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Third Party Litigation Funding in Ireland - Finally Change?

The Law Society of Ireland has recently reported that change is now on the horizon regarding third party litigation funding. This change is likely to be seen at both national and European level. As the issue of litigation funding has increasingly been debated and raised before the Irish Courts in recent years, these proposed reforms will be viewed as long overdue by many.

EU wide approach to regulation

The European Parliament recently adopted a resolution on the responsible commercial private funding of litigation. The resolution recommends that the European Commission introduces regulations covering third party litigation funding. The resolution strongly suggests that there are benefits with third party litigation funding, if properly regulated. For example, it can be used as a tool to support access to justice, especially in countries where legal costs are very high or for marginalised groups. It can also ensure the prosecution of public interest cases and better corporate accountability. Conversely, there are obvious limitations also arising such as potential issues around a lack of transparency, as well as the concern that funders would have the ability to run cases in their own economic interests.

Although the resolution notes that third party litigation funding has been limited in Europe to date, there is an expectation that this situation will change imminently. There is also recognition that it is largely unregulated at present. In its recommendations, the European Parliament supported a system of authorisation for litigation funders and argued that third-party funding agreements should be required to observe a fiduciary duty of care to act in the best interests of a claimant. MEPs also urged the European Commission to require litigation funders to demonstrate that they have enough capital to satisfy their financial obligations and to bring in safeguards to prevent potential conflicts of interest.


Among other interested parties, Insurance Europe has welcomed the report and has echoed the call from the European Parliament for appropriate supervision of the third-party litigation funding sector. Indeed, they have suggested that supervision of the sector, which is estimated as a €40 to €80 billion market globally, would create “significant benefits” for both consumers and businesses. The advantages of regulation which they have listed include:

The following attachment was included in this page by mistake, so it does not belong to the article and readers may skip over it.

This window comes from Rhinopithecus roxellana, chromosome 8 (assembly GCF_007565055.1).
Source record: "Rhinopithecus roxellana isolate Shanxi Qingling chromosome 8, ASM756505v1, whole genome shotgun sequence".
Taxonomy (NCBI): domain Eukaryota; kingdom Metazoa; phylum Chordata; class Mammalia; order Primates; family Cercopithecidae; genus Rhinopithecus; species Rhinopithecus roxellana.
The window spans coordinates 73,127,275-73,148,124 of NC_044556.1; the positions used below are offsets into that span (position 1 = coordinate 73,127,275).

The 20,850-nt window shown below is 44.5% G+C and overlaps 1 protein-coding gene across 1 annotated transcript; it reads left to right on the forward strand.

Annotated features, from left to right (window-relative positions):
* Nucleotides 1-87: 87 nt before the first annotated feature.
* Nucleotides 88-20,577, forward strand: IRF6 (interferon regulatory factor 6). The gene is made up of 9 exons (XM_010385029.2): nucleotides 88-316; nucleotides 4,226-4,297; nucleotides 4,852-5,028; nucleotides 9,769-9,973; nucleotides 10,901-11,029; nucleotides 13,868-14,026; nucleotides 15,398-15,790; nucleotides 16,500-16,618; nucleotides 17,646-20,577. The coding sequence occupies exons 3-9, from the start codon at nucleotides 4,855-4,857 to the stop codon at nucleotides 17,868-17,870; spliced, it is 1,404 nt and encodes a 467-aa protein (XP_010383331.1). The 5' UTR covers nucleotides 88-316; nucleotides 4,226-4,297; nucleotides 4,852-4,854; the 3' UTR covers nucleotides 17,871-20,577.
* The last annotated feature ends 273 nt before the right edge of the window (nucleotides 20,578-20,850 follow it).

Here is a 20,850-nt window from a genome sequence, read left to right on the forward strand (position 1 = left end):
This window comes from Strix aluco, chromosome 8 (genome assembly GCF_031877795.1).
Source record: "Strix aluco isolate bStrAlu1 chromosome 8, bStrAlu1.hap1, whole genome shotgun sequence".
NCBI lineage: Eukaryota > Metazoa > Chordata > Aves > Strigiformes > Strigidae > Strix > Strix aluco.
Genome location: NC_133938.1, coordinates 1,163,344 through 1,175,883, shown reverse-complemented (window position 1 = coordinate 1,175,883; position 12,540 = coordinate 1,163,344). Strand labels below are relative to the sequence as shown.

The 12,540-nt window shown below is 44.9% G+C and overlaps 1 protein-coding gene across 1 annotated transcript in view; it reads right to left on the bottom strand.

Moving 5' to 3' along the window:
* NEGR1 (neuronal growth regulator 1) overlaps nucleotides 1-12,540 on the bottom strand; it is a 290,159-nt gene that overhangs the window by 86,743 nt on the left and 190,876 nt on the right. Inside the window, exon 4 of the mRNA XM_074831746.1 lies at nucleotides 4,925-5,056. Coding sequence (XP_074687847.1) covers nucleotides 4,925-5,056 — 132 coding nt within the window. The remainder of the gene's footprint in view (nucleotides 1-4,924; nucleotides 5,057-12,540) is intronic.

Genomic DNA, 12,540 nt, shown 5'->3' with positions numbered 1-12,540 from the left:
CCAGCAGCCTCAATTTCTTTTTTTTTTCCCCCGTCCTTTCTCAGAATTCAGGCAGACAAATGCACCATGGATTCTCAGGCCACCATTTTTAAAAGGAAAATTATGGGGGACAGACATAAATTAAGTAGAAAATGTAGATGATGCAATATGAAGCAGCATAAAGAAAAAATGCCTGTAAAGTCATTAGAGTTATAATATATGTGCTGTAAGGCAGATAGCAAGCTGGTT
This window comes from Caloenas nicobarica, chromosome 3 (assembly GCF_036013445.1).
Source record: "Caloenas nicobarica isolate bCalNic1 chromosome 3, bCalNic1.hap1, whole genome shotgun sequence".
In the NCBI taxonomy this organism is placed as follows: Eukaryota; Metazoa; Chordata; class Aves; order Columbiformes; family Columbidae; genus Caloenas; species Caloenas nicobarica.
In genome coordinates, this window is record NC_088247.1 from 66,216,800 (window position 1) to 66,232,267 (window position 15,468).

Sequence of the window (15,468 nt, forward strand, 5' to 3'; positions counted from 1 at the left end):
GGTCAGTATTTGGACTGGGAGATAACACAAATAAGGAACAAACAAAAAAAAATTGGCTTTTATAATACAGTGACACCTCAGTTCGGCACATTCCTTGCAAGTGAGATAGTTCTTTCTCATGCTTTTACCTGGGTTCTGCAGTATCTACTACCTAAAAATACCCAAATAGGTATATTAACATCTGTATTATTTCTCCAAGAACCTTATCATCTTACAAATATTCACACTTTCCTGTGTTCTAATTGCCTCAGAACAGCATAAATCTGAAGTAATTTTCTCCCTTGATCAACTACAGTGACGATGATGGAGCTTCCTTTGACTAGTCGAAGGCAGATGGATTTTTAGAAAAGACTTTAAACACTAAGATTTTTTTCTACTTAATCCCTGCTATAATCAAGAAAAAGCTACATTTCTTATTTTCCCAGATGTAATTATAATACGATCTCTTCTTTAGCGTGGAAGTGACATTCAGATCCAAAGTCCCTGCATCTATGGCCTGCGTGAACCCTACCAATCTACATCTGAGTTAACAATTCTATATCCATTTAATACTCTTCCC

• Regulation could prohibit exorbitant fees and would ensure that funders cannot discontinue financial support without cause;
  • Funders could be required to have capital reserves to cover their commitments; and
  • The risk of abuse of process would also be reduced as the courts would have knowledge of the existence of a funding agreement and would have oversight powers to oversee conduct.

Irish change

In addition to the updates at EU level referenced, the Irish Government has also recently indicated that it will legislate to permit third party funding of international commercial arbitration. Although further details have not yet been circulated, it has been reported that this change will likely be made via an amendment to the Courts and Civil Law (Miscellaneous Provisions) Bill 2022.

Immediate next steps

In its recommendations, the European Parliament has requested the European Commission to monitor and analyse the development of third party litigation funding in EU Member States, both in terms of legal framework and in practice. The Commission will then likely be invited to submit a proposal for a Directive to establish common minimum standards at EU level on commercial third party litigation funding. If the Commission proceeds to do so, this could have a profound impact in Ireland by overturning the existing prohibitions against champerty and maintenance. This will represent a very welcome development for many.

You can view our previous article on this topic here. For more information, contact a member of our Dispute Resolution team.

The content of this article is provided for information purposes only and does not constitute legal or other advice.

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